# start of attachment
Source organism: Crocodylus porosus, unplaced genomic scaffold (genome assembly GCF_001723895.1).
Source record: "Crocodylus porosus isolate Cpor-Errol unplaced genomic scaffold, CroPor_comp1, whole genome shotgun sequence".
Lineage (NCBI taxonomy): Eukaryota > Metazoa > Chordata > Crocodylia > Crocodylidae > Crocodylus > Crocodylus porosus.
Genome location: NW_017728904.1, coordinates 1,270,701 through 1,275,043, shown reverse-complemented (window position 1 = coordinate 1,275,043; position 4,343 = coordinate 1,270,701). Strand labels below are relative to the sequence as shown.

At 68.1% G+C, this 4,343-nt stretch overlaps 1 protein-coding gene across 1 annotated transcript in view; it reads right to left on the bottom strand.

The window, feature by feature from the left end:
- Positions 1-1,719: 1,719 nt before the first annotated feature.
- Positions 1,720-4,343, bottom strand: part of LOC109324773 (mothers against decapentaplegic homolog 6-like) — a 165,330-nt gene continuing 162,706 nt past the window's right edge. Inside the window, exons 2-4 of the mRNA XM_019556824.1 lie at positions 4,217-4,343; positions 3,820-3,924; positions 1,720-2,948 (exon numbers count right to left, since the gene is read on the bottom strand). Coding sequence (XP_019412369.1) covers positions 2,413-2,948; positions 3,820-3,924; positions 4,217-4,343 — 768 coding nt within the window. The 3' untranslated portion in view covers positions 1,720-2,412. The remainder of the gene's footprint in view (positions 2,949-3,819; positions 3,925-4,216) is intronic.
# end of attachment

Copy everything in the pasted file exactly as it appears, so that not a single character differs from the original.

Source organism: Crocodylus porosus, unplaced genomic scaffold (genome assembly GCF_001723895.1).
Source record: "Crocodylus porosus isolate Cpor-Errol unplaced genomic scaffold, CroPor_comp1, whole genome shotgun sequence".
Lineage (NCBI taxonomy): Eukaryota > Metazoa > Chordata > Crocodylia > Crocodylidae > Crocodylus > Crocodylus porosus.
Genome location: NW_017728904.1, coordinates 1,270,701 through 1,275,043, shown reverse-complemented (window position 1 = coordinate 1,275,043; position 4,343 = coordinate 1,270,701). Strand labels below are relative to the sequence as shown.

At 68.1% G+C, this 4,343-nt stretch overlaps 1 protein-coding gene across 1 annotated transcript in view; it reads right to left on the bottom strand.

The window, feature by feature from the left end:
- Positions 1-1,719: 1,719 nt before the first annotated feature.
- Positions 1,720-4,343, bottom strand: part of LOC109324773 (mothers against decapentaplegic homolog 6-like) — a 165,330-nt gene continuing 162,706 nt past the window's right edge. Inside the window, exons 2-4 of the mRNA XM_019556824.1 lie at positions 4,217-4,343; positions 3,820-3,924; positions 1,720-2,948 (exon numbers count right to left, since the gene is read on the bottom strand). Coding sequence (XP_019412369.1) covers positions 2,413-2,948; positions 3,820-3,924; positions 4,217-4,343 — 768 coding nt within the window. The 3' untranslated portion in view covers positions 1,720-2,412. The remainder of the gene's footprint in view (positions 2,949-3,819; positions 3,925-4,216) is intronic.